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Bryson to lodge complaint with watchdog over arrest


Jamie Bryson

Jamie Bryson


PSNI Chief Constable George Hamilton

PSNI Chief Constable George Hamilton


Jamie Bryson

Prominent loyalist Jamie Bryson says he plans to make a complaint to the Police Ombudsman following his arrest on Thursday.

Mr Bryson claimed officers tipped off journalists prior to his arrest and invited a number to accompany them.

Police confirmed that a 28-year-old man was arrested after Paramilitary Crime Task Force and Security Industry Authority (SIA) searches in Ards and North Down.

The PSNI said the arrest was part of an ongoing investigation into criminality linked to the east Belfast UVF.

Chief Constable George Hamilton commended the "good work" of the Paramilitary Crime Task Force and SIA.

Mr Bryson was held on suspicion of unlawfully supplying door staff and items were seized during the searches.

The loyalist, who is listed at Companies House as a director of JJ Security Services Ltd, has denied any wrongdoing.

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In a video posted after his release he claimed that after hours of questioning at Musgrave Police Station the PSNI said he had been bailed pending further enquiries, a claim Mr Bryson denies, saying he refused to accept bail under the conditions put forward by police.

He claimed that during interview police put no evidence to him, promising he would upload the audio of his police interview to the internet.

He said police attempted to release him without charge but wanted to put conditions on his release, including that he would not be able to tell anyone anything about his arrest.

The loyalist said among the items seized were journalistic materials, and he would be going to an arbitrator to stop police examining them.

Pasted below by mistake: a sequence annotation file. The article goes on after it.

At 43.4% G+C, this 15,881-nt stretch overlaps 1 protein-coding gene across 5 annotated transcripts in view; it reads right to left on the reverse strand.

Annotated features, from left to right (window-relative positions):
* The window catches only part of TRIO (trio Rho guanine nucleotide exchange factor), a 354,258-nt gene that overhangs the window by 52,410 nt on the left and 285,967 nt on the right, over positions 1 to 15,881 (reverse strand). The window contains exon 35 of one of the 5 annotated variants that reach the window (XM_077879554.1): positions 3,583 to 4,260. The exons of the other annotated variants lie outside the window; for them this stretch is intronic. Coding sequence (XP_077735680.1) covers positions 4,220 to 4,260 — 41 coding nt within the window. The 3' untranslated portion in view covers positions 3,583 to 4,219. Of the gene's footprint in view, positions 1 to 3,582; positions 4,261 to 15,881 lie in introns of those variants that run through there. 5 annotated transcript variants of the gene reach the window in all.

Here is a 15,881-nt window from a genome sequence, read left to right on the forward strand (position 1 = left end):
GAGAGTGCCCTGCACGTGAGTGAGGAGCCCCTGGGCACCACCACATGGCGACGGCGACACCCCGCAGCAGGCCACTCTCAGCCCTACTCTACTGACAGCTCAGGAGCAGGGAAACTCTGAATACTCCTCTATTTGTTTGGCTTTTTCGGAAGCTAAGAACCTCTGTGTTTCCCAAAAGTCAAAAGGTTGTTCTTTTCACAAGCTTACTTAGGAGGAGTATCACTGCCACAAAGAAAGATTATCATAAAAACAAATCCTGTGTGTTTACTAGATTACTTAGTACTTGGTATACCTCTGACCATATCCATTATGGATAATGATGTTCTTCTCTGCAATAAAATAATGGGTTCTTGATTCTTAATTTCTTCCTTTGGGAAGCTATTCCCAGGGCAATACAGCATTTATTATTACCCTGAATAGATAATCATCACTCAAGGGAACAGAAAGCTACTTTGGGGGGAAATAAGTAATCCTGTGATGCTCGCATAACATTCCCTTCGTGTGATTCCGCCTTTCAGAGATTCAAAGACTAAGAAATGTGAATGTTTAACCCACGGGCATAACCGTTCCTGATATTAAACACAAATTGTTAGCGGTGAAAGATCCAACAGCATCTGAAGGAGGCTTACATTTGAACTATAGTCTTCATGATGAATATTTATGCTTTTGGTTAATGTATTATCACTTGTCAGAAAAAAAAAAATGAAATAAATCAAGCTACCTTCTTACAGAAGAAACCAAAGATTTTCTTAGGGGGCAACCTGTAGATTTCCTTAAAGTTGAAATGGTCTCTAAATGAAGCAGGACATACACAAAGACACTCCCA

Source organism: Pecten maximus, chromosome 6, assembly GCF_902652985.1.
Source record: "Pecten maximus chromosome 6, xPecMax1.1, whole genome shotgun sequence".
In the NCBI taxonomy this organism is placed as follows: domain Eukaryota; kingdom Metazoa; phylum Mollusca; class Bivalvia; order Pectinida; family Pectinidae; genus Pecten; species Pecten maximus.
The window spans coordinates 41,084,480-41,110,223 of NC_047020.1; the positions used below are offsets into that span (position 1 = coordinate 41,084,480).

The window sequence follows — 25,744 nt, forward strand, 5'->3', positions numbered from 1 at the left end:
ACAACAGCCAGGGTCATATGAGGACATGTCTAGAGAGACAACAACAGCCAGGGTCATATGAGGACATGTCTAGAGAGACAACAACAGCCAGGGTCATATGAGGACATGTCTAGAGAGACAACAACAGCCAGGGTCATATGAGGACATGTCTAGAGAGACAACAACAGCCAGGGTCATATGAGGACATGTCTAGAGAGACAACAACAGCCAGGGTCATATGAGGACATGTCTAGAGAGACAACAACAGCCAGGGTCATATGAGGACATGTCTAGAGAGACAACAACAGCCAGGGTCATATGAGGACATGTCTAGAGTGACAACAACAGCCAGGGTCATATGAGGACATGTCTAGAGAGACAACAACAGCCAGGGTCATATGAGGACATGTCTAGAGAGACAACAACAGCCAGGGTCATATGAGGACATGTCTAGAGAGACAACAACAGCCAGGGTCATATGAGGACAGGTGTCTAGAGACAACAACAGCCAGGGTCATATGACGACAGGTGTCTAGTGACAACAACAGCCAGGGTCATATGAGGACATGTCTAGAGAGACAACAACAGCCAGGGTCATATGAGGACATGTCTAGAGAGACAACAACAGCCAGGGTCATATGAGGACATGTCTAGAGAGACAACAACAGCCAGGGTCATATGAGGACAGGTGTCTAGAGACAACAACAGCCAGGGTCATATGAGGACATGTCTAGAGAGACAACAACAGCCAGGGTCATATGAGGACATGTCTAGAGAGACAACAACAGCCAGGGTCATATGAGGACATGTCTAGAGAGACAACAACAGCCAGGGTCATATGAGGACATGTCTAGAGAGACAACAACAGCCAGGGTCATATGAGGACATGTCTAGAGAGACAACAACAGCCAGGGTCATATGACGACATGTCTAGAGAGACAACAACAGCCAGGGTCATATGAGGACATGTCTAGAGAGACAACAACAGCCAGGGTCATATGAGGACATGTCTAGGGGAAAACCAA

He rejected police claims that the searches were related to an investigation linked to the loyalist terrorist group.

"The search warrant has no reference to any paramilitary activity or membership, therefore the police have no reasonable grounds for suspecting that," he said.

"How can you tell a man: 'You are not allowed to tell anybody what happened to you, but we are going to set the public narrative ourselves'.

"We are looking at legislation to confirm if some of it is even in effect in Northern Ireland, and the next stage will be a case for unlawful detention."

He added that he would be filing a complaint with the Police Ombudsman on Monday in relation to his arrest.

"My objective in all of this is to get before a judge and I would like a judge to assess the legality of telling someone they are not allowed to talk to any person about an arrest, there hasn't even been any charges," Mr Bryson said.

"The PSNI tipped off a number of journalists and pushed my name forward to them before putting out a statement which effectively jigsaw identified me.

"They had also discussed with journalists the opportunity of taking a ride-along with them to try and get someone to spectate at my arrest.

"This will form the basis of a Police Ombudsman complaint on Monday.

"It's entirely inappropriate, especially in light of the Cliff Richard judgment recently."

Mr Bryson said he felt he was being targeted because he was a high-profile voice for loyalism who challenged police.

The PSNI said: "We do not comment on named individuals and no inference should be drawn from this."

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